Social media users in Chile are campaigning for the return of a stone monument from Easter Island, currently held at the British Museum.

In 1868, the British Museum acquired two moai statues from Easter Island, part of Chile's territory known as Rapa Nui.

Following an influencer's call, social media users began urging the museum to return the moai, prompting the museum to disable comments on one of its posts.

Rapa Nui, famous for its moai statues believed to represent ancestors' spirits, is home to many of these ancient monuments, though some have been relocated to museums worldwide, including the British Museum's Hoa Hakananai'a. Given as gifts to Queen Victoria in 1869, these statues have sparked ongoing debate about repatriation to Rapa Nui.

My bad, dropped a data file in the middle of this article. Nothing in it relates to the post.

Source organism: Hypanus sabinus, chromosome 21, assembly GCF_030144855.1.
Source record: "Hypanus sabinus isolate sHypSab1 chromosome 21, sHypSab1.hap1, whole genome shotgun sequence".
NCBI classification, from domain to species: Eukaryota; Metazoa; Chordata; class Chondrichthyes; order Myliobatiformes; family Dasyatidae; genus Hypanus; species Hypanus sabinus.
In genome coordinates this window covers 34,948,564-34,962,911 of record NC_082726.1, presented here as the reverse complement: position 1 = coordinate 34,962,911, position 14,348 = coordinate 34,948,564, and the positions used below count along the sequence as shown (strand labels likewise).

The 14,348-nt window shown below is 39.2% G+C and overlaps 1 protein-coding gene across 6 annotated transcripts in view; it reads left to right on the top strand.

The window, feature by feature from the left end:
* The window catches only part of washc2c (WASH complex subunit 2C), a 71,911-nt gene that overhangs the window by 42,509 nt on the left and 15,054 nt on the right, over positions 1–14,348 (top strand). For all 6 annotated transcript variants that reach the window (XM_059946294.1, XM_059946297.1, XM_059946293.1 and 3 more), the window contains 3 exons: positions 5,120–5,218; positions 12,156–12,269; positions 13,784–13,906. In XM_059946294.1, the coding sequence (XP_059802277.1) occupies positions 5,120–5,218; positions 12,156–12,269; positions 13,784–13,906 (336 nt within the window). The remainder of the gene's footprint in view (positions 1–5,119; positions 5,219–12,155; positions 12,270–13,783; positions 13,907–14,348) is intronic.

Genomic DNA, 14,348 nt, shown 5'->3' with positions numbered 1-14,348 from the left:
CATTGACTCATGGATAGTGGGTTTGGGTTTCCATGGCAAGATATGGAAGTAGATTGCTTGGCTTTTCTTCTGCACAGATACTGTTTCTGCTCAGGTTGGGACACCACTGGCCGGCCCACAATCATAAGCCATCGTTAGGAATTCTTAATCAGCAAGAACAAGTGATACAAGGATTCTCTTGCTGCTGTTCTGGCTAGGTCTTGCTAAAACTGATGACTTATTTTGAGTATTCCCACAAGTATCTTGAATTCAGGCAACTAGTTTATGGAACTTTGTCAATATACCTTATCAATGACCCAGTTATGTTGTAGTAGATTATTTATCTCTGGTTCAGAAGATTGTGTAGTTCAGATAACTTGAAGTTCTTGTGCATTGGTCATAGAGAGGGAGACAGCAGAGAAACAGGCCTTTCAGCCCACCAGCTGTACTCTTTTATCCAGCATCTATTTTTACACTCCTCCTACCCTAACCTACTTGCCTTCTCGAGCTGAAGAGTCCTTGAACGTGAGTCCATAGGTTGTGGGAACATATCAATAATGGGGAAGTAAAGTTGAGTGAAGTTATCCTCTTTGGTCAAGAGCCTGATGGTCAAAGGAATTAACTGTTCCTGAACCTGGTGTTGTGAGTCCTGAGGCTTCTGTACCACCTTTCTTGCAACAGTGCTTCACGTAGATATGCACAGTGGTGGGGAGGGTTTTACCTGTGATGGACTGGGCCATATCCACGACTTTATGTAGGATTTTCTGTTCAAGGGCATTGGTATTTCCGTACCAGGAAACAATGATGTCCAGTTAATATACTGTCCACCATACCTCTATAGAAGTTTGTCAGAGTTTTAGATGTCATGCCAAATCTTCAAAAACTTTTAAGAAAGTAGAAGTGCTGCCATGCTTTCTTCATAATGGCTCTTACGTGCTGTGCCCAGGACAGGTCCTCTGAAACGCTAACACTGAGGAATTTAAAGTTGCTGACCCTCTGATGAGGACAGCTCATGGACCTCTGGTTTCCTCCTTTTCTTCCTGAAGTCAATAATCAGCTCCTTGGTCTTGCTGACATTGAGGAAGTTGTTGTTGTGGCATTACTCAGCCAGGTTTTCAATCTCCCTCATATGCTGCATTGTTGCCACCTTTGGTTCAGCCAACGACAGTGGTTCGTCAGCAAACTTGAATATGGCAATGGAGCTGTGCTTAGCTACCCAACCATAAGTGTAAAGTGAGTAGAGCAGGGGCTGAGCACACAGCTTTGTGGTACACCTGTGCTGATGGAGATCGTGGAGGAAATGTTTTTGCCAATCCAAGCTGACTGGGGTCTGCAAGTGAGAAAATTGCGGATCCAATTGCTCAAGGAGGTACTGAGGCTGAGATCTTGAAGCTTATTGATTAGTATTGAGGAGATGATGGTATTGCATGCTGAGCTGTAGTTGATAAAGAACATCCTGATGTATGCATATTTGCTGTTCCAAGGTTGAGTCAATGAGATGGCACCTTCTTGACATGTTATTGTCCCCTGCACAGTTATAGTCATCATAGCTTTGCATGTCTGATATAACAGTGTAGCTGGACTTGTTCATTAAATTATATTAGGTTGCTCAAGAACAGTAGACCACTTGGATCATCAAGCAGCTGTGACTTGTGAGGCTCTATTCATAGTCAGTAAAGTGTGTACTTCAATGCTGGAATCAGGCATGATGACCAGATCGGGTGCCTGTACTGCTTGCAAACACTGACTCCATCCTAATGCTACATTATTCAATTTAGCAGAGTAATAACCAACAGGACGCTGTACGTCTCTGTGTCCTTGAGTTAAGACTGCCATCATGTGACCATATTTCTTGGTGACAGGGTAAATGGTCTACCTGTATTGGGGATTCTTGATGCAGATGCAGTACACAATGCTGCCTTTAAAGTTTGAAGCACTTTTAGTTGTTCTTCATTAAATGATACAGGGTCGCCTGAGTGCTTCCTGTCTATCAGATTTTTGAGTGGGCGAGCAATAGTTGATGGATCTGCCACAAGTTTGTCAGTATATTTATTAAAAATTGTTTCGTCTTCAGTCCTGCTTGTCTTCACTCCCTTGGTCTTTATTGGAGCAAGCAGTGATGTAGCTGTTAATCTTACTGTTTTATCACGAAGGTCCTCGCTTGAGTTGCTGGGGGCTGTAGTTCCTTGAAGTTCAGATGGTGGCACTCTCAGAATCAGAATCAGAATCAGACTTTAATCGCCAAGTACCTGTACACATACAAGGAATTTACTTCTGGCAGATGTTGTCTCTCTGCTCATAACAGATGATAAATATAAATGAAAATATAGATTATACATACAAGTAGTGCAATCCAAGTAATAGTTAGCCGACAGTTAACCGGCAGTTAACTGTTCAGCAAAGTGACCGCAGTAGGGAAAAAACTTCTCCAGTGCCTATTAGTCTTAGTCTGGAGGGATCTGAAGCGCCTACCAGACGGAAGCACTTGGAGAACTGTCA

'Stolen friend': Rapa Nui seek return of moai statue

Chilean social media influencer Mike Milfort spearheaded a renewed campaign urging the repatriation of the moai statue, with his followers flooding the comments sections of the British Museum's Instagram posts.

Milfort, known for discussing the moai in his viral videos, witnessed his followers advocating for the statue's return across various platforms, including Wikipedia and social media.

Chile's President Gabriel Boric voiced support for the sentiment during a recent radio interview, while the British Museum deactivated comments on one post, citing safeguarding concerns.

The museum emphasizes its positive relationship with Rapa Nui and highlights visits from the community to London since 2018, amidst ongoing global discussions about repatriating cultural artifacts.